“Hello. I hope somebody is listening.”Radio Silence has been on my wishlist for ages, so I figured the time has come to pick it up. And wow was time right.We follow Frances Janvier's final school year. Frances has always been a study machine with one goal, elite university. Nothing will stand in her way; not friends, not a guilty secret – not even the person she is on the inside.Frances is obsessed with Universe City, a YouTube podcast show about a suit-wearing student detective looking for a wa “Hello. I hope somebody is listening.”Radio Silence has been on my wishlist for ages, so I figured the time has come to pick it up. And wow was time right.We follow Frances Janvier's final school year. Frances has always been a study machine with one goal, elite university. Nothing will stand in her way; not friends, not a guilty secret – not even the person she is on the inside.Frances is obsessed with Universe City, a YouTube podcast show about a suit-wearing student detective looking for a way to escape a sci-fi, monster-infested university.“Nobody knew who made the podcast, but it was the voice of the narrator that got me addicted to the show – it has a kind of softness. It makes you want to fall asleep. In the least weird way possible, it’s a bit like someone stroking your hair.”That's what I thought when I listened to my first podcast episode: it makes you want to fall asleep (in the best way possible).Oh, and Frances is also mixed-race & bisexual.This review contains mild *spoilers*.When Frances meets Aled Last, the shy genius behind her favourite podcast, she discovers a new freedom.“I never told anyone about Universe City,” he said, glancing back at me. “I thought they’d think I was weird.”There were a hundred things I could have said in reply to that, but I just said:“Same.”Same here, too.I also loved how they slowly became good friends, it's one of my favorite things to read about in books:“Just before he left, as we were standing in the doorway, I said:“Where did you get your shoes? They’re so nice.”He looked at me like I’d told him he’d won the lottery.“ASOS,” he said.“Ah, cool.”“They’re …” He almost didn’t say it. “I know they’re weird. They were in the women’s section.”“Oh. They don’t look like women’s shoes.” I looked at his feet. “They don’t look like men’s shoes either. They’re just shoes.” I looked back at him and smiled, not quite sure where I was going with this. He was staring at me, his expression now completely unreadable.“I have a coat from Topman,” I continued. “And I tell you what, the men’s section of Primark is the best for Christmas jumpers.”Yes! Thank you for addressing this in writing.And for a second there I was troubled that this was going to become a love story, but I needn't have worried.“I just sort of want to say something before we continue.You probably think that Aled Last and I are going to fall in love or something. Since he is a boy and I am a girl.I just wanted to say –We don’t.That’s all.”I felt so surprised (in a good way) when she addressed the reader. I even had that Robert De Niro moment:But I just... I loved how well-developed and real the friendship between Frances and Aled was:“Our friendship had become this:(00:00) Frances JanvierHAPPY BIRTHDAY HOPE YOU’RE FEELING PARTY AFLOVE U LOADS U BEAUTIFUL MANCAN’T BELIEVE MY SMALL BUDDY IS A MAN NOWI’M CRYING(00:02) Aled Lastwhy are you tormenting me with cringe messages like this(00:03) Frances Janvier¯\_(ツ)_/¯(00: 03) Aled LastWowthank u tho luv u (✿♥‿♥)(00:04) Frances Janvier”THAT was cringe m8(00:04) Aled Lastthat was payback "Literally cry-laughing over their messages.Speaking of... the humor in this book was right up my alley.“There was a huge Facebook event for the post-exams night happening at Johnny R’s on the same day, which everyone in sixth form had been invited to, but I didn’t really want to go. Firstly, everyone was just gonna get drunk, which I could do perfectly well by myself in my lounge while watching YouTube videos instead of having to worry about catching the last train home or avoiding sexual assault. Secondly, I hadn’t really spoken to any of my school friends apart from Raine very recently, and I think if we were in The Sims, our friendship bar would almost be back to nothing.”I don't know why, but that Sims reference made me crack up for days....On a more serious note, I went into this book thinking that Frances was asexual (not bisexual), so that was a mistake on my part. But Radio Silence talked about really important topics in such an inclusive way, I loved it.“Like, it’s one of the reasons that I got so into Universe City in the first place. Because Radio falls in love with all sorts of people, boys and girls and other genders and … like, aliens and stuff.” I laughed and he smiled too.“I think everyone’s a bit bored with boy-girl romances anyway,” he said. “I think the world’s had enough of those, to be honest.”True!!!Also, the pop-culture references were written in such a smooth way!! There was talk of Harry Potter, Youtubers, Twitter (including tweets)... and again, the instant messages between Frances and Aled were hysterical.Social media was just handled in a really well way, both the positive and the negative aspects. I mean, when some people in the fandom were acting like literal detectives trying to expose someone online, it was scary. Not gonna lie.Messing with the privacy of a person who clearly wanted to remain anonymous? Not cool.“It was disgusting. People who knew Aled in real life had taken stuff from his private Facebook. They’d listened in on my conversation with Jess and quoted me. What was this? Who did they think I was? A celebrity?”I'm very glad Alice Oseman included this.Also, on a completely unrelated note— can we take a minute to appreciate Raine? Because I loved it whenever she showed up. She just said whatever she wanted whenever she wanted. Incredible.“Is that an ‘Oh my God you look absolutely ridiculous’?” I said, getting into the passenger seat, “because that’s an understandable reaction.”“No, I mean I didn’t know you were so … pop punk. I thought I was gonna have to corrupt the nerdy one, but … you’re not actually a nerd, are you?”She appeared to be being genuine.“This is real, this is me,” I said.She blinked. “Did you just quote Camp Rock at me? That’s not very pop punk.”“I’ve gotta go my own way.”“Okay, firstly, that’s High School Musical …”Ha! She took my line about Camp Rock!!Also, quoting old Disney Channel movies in books? Yes, please.Truly though, Lorraine Sengupta had my heart because her lines were the absolute best. She's a sunshine angel.Oh, and as I mentioned before about asexuality... I was really glad that it did end up being included when Aled mentioned that he's demisexual!I pretty much adored everything about Radio Silence, and my only tiny (really tiny) complaint being that the word 'literally' was used one too many times for my liking. I enjoy using it too, but while reading I prefer seeing it in moderation.Also, I just wanted to mention that this book had so many great recommendations for music artists (London Grammar, Nero, Madeon...). And yet I still somehow ended up listening to this next song on repeat because I'm obsessed with Phillipa Soo's voice. (Every single time she sings “I wrote to the General a month ago,” a piece of my heart cracks.)*Note: I'm an Amazon Affiliate. If you're interested in buying Radio Silence, just click on the image below to go through my link. I'll make a small commission!* This review and more can be found on my blog.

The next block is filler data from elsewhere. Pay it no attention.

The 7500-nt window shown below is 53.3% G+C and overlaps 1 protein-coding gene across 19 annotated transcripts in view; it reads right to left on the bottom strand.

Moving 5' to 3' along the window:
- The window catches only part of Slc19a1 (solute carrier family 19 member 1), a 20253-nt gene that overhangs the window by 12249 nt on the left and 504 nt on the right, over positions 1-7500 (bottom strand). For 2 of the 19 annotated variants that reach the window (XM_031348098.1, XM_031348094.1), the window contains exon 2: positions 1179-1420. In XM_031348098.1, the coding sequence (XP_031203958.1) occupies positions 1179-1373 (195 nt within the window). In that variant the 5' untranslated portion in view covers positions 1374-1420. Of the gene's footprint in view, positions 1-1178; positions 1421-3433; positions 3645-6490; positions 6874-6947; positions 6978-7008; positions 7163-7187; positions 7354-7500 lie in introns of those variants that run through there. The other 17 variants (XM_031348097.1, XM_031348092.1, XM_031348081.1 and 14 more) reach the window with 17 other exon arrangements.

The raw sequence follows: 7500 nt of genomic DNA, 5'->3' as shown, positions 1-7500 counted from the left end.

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  • Cece (ProblemsOfaBookNerd)